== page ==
Former JUDAS PRIEST Guitarist K.K. DOWNING Is Auctioning Off Stage And Studio Equipment

Former JUDAS PRIEST Guitarist K.K. DOWNING Is Auctioning Off Stage And Studio Equipment

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Monday, 26 November 2018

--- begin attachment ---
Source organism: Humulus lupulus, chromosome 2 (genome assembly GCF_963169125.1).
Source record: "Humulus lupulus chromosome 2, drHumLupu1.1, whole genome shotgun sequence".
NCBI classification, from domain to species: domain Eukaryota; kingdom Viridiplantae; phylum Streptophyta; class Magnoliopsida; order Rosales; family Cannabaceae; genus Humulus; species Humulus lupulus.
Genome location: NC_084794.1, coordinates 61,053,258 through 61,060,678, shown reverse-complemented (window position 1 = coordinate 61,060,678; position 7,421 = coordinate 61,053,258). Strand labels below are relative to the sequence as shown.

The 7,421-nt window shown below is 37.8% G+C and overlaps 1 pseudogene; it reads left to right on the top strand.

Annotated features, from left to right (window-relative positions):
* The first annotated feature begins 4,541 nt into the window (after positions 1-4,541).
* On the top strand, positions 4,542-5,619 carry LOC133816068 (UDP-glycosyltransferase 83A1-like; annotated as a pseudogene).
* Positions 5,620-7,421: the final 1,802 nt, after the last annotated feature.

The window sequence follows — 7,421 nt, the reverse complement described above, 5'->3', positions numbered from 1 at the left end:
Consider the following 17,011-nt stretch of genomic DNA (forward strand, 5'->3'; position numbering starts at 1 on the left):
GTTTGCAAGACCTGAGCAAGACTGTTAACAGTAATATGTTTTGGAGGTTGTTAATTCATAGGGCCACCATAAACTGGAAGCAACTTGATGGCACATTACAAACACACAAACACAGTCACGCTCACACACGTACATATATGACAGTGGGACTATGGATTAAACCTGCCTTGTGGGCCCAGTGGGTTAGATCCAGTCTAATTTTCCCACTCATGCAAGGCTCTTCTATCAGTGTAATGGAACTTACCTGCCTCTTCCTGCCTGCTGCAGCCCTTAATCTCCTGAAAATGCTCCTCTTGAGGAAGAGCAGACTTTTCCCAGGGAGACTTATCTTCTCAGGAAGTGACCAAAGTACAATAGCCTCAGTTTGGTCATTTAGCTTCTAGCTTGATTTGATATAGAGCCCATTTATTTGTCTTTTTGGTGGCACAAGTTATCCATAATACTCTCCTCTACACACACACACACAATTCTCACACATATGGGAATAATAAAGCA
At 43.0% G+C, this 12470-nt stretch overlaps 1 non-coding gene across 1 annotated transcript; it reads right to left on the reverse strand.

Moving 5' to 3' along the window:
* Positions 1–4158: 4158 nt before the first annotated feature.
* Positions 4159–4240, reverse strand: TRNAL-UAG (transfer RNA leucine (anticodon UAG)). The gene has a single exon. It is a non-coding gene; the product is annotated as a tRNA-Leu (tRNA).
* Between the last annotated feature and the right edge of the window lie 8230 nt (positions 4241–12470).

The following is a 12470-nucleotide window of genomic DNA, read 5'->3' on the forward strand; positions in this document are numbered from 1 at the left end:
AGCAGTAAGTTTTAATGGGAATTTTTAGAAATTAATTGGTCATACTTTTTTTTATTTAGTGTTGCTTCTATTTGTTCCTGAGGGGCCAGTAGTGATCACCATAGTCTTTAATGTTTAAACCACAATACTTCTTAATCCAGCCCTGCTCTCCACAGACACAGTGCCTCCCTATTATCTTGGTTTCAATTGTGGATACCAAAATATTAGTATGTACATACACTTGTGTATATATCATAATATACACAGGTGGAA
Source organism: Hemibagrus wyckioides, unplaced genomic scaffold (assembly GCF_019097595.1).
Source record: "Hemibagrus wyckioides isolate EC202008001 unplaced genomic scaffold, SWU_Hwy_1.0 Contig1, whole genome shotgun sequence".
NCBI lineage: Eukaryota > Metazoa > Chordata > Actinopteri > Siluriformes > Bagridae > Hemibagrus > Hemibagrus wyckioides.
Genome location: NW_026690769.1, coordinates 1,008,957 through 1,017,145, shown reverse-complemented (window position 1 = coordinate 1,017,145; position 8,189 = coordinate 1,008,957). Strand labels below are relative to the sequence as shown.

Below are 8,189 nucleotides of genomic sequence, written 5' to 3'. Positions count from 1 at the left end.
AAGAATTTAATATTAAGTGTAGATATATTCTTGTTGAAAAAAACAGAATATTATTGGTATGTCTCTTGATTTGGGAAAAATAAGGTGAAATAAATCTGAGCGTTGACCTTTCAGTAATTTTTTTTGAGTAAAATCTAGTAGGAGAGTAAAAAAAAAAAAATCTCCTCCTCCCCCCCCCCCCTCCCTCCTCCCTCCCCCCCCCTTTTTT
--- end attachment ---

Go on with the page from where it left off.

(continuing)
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A collection of stage and studio equipment from former JUDAS PRIEST guitarist K.K. Downing will be auctioned next month. International auction house Bonhams has announced the sale of eleven of Downing's guitars, including the 1967 Flying V that was K.K.'s main instrument on several of classic PRIEST albums — from "Sad Wings Of Destiny" to "Point Of Entry" — as part of the Entertainment Memorabilia auction. Other items for sale on December 11 at Bonhams' New Bond Street premises in Central London include Marshall amp heads, guitar FX and a pair of leather jackets from the "Turbo" and "Screaming For Vengeance" tours. To view all the items being auctioned, click here. K.K. announced his retirement from PRIEST in April 2011. He has since been replaced by Richie Faulkner, who was once the guitarist in the backing group for Lauren Harris, daughter of IRON MAIDEN bassist Steve Harris. Downing's autobiography, "Heavy Duty: Days And Nights In Judas Priest", was released in September via Hachette Audio as a digital download, and in print and ebook from Da Capo Press. The book was co-written by the Scottish author and journalist Mark Eglinton, whose previous collaborations include "Official Truth, 101 Proof" with Rex Brown of PANTERA and "Confessions Of A Heretic" with BEHEMOTH's Adam "Nergal" Darski. Asked by VintageRock.com if writing his autobiography provided him with a sense of closure concerning his time in JUDAS PRIEST, Downing replied: "Yeah, I think so. I guess it's the same with any long-term relationship — whether it's a husband or wife, or father or son or whatever — you spend enough time together, and idiosyncrasies show up. I guess there was no particular right or wrong — some people have more tolerance than others, and it takes a bloody miracle really to stay together for 40 years. Someone has to give. And it has to be give-and-take. But inevitably, it becomes a bit of an imbalance, and I like to think that democracy is always the best policy. And there wasn't enough of it there, I don't think. But it kind of happened — Rob [Halford, vocals] and Glenn [Tipton, guitar] went off and did their lengthy solo careers, and that became a bit disruptive. I didn't even mention that in the book. But Rob actually released two albums and did his own tour in the exact year before I left. And then when they said, 'K.K., we want you to start writing for a five-track EP,' I went, 'Fucking no way in hell! Rob has just released two albums in the last year, and we are only releasing an EP? Something is not right.' Enough was enough, really, and I bailed out there. And, like I said in the book, I tried to put it as diplomatically as I could. But, in a nutshell, enough was enough, really. And that was it."

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